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The Best Elevator Ride In San Diego

Evening Edition

Glass artists and brothers Jamex and Einar de la Torre (L-R) working in their studio.

Aired 9/13/13 on KPBS News.

The opening of the new central library is just a few weeks away. As the books are unpacked, artwork is being installed. That includes an eye-popping work in the library’s main elevator shaft by the de la Torre brothers. It will be, hands down, the best elevator ride in San Diego.

A few weeks ago, I went to see how the de la Torre brothers were doing as they installed their latest public art piece. I found them, along with a few assistants, crammed into the central library’s elevator shaft.

Jamex, the older de la Torre brother by three years, climbed down from a ladder. "The site that we got in the elevator shaft, is a pretty sweet site for an artist," he said.

His brother Einar wore a black T-shirt with the Virgin of Guadalupe on it, his long hair hanging out from under his hard hat. He agreed the elevator makes for a great art gallery. "We have a captive audience if you will, which is kind of nice for art in general," Einar said.

The artists are known for their glass sculptures and installations. The word "ornate" doesn’t come close to describing the explosion of color and layering in their work.

A wall piece from 2011 called "El Cakeito." It's a mixed media work with glass, digital prints, and resin castings with items inside.

For the library elevator, they’re installing two columns of diorama boxes (imagine really large aquariums with no water, but plenty of art). They’re stacked on top of one another, four to a column. As visitors take the glass elevator to the second floor, they’ll rise past the dioramas, each with different scenes inside.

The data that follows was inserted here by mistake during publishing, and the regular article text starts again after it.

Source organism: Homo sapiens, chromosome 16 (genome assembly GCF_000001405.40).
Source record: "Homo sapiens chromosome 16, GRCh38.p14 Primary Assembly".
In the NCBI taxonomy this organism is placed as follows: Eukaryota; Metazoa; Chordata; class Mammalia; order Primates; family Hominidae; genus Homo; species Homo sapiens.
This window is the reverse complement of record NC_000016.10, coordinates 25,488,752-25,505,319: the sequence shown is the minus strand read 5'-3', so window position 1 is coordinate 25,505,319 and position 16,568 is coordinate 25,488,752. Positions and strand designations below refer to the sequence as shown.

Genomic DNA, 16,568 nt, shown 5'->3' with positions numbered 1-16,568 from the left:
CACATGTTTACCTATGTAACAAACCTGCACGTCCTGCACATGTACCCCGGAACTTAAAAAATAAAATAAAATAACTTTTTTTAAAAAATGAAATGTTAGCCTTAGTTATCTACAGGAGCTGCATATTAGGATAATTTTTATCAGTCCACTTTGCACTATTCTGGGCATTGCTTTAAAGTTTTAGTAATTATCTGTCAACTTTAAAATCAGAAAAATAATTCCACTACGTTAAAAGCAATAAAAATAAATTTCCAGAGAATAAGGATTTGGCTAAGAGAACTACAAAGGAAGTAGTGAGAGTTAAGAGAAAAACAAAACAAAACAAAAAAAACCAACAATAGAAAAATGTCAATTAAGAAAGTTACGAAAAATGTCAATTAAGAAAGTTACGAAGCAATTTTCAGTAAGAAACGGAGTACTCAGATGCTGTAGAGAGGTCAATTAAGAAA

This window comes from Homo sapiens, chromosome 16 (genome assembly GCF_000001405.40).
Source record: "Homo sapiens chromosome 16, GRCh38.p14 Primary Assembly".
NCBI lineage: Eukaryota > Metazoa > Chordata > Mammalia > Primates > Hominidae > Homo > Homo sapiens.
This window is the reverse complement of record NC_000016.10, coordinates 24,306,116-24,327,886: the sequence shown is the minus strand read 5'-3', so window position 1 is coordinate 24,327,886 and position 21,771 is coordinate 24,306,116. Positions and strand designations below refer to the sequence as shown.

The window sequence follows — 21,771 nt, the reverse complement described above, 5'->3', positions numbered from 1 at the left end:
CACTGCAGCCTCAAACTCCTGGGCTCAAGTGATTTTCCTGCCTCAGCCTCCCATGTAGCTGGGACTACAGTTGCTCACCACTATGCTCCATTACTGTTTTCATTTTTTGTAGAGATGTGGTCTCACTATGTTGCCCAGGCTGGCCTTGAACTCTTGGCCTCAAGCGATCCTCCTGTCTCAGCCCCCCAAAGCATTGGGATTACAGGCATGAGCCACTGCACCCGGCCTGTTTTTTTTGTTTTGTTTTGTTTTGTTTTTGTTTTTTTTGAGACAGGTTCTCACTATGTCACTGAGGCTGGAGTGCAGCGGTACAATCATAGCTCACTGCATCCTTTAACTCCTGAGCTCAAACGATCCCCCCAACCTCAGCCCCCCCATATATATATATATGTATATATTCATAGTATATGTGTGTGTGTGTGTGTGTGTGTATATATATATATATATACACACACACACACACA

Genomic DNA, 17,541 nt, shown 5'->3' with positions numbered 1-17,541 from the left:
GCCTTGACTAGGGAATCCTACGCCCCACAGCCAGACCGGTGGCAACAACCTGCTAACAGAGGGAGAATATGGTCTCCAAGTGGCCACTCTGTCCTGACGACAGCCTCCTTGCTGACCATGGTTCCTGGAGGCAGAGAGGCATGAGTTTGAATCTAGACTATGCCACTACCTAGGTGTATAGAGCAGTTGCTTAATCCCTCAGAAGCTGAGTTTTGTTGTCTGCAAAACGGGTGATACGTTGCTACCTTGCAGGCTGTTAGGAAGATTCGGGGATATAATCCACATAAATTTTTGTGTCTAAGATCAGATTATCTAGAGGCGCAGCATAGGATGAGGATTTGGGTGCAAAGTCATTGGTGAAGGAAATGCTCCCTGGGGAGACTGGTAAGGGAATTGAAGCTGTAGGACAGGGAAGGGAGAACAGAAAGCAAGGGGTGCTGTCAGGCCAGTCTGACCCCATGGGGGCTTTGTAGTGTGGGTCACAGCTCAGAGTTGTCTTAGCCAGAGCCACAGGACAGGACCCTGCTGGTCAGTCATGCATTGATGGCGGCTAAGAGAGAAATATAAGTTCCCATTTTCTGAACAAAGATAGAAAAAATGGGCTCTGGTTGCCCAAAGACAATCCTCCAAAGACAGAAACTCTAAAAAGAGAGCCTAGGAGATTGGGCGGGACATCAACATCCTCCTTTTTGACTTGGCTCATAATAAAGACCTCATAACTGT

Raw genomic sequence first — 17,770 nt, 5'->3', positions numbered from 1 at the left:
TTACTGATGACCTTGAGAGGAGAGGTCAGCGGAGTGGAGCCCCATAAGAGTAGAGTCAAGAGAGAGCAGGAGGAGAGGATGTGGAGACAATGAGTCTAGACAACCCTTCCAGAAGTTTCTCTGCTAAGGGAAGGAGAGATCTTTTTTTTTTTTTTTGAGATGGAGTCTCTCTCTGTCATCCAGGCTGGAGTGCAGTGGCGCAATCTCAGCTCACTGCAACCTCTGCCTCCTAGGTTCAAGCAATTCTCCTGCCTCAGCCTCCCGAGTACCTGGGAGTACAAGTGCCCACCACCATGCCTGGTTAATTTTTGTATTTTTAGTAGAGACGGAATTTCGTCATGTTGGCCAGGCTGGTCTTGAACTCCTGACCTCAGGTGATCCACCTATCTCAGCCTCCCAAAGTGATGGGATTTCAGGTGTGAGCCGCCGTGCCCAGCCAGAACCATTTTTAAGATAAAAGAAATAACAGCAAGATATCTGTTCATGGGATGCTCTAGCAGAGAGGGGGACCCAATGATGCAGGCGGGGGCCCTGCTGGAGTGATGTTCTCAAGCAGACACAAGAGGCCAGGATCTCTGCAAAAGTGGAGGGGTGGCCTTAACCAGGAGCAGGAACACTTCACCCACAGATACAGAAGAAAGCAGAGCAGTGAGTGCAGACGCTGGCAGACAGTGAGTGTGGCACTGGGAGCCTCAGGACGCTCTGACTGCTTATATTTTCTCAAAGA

The brothers were partly inspired by the dioramas in museums of Natural History — you know, the ones with taxidermy and painted backdrops depicting life on the Serengeti. They admire the craftmanship it takes to build those natural habitat dioramas. They also think it's an effective tool in focusing the viewer. "That idea of making a little world, a microcosm, is fascinating way to limit the viewers perspective and involve them in what you’re making," Einar explained.

The de la Torre brothers often use references from Mexican and American popular culture in their work. Video Still.

And there’s plenty to get involved with in the de la Torre brothers' dioramas. They’re jam-packed, bearing the artists usual devotion to the baroque. There are references to Mexican, Aztec and Chicano culture, along with a healthy dose of pop culture in all of them. Each box is like a funhouse world; surreal and trippy.

The de la Torre brothers started using lenticular prints in their art two years ago. Each of the diorama boxes is lined with lenticular prints for more depth. They also flank the elevator. Video Still.

Each of the eight boxes are lined with prints that create an illusion of depth, or 3D effect. They’re called lenticular prints and the artists started using them about two years ago. "It’s a visual trick that gives you this three-dimensional effect that is really quite effective. We always say that our work is layered like an onion and with this technology we can do that more and more in one piece of acrylic," Jamex de la Torre said.

A bust of a historical figure filled with bric-a-brac. The de la Torres' layer their work like "an onion." Video Still.